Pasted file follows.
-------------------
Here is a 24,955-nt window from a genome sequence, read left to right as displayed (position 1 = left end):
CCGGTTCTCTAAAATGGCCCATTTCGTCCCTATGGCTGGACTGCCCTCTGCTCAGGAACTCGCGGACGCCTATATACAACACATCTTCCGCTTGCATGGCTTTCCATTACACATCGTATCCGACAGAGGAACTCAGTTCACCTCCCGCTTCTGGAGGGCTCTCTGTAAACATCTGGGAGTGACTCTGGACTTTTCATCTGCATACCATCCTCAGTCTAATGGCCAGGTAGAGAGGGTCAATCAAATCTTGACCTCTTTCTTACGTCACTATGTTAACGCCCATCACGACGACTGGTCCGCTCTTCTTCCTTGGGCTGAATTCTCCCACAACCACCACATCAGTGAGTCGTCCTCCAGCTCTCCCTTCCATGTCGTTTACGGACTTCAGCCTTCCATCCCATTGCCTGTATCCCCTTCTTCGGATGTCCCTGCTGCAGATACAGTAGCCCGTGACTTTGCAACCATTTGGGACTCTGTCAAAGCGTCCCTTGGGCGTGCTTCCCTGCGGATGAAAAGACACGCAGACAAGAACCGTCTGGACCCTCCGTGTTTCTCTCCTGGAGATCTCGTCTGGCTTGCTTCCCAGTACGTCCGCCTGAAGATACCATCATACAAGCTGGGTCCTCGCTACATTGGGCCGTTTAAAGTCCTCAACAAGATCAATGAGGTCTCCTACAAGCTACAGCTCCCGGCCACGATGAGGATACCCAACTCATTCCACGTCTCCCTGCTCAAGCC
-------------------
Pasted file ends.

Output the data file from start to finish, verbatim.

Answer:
Here is a 24,955-nt window from a genome sequence, read left to right as displayed (position 1 = left end):
CCGGTTCTCTAAAATGGCCCATTTCGTCCCTATGGCTGGACTGCCCTCTGCTCAGGAACTCGCGGACGCCTATATACAACACATCTTCCGCTTGCATGGCTTTCCATTACACATCGTATCCGACAGAGGAACTCAGTTCACCTCCCGCTTCTGGAGGGCTCTCTGTAAACATCTGGGAGTGACTCTGGACTTTTCATCTGCATACCATCCTCAGTCTAATGGCCAGGTAGAGAGGGTCAATCAAATCTTGACCTCTTTCTTACGTCACTATGTTAACGCCCATCACGACGACTGGTCCGCTCTTCTTCCTTGGGCTGAATTCTCCCACAACCACCACATCAGTGAGTCGTCCTCCAGCTCTCCCTTCCATGTCGTTTACGGACTTCAGCCTTCCATCCCATTGCCTGTATCCCCTTCTTCGGATGTCCCTGCTGCAGATACAGTAGCCCGTGACTTTGCAACCATTTGGGACTCTGTCAAAGCGTCCCTTGGGCGTGCTTCCCTGCGGATGAAAAGACACGCAGACAAGAACCGTCTGGACCCTCCGTGTTTCTCTCCTGGAGATCTCGTCTGGCTTGCTTCCCAGTACGTCCGCCTGAAGATACCATCATACAAGCTGGGTCCTCGCTACATTGGGCCGTTTAAAGTCCTCAACAAGATCAATGAGGTCTCCTACAAGCTACAGCTCCCGGCCACGATGAGGATACCCAACTCATTCCACGTCTCCCTGCTCAAGCC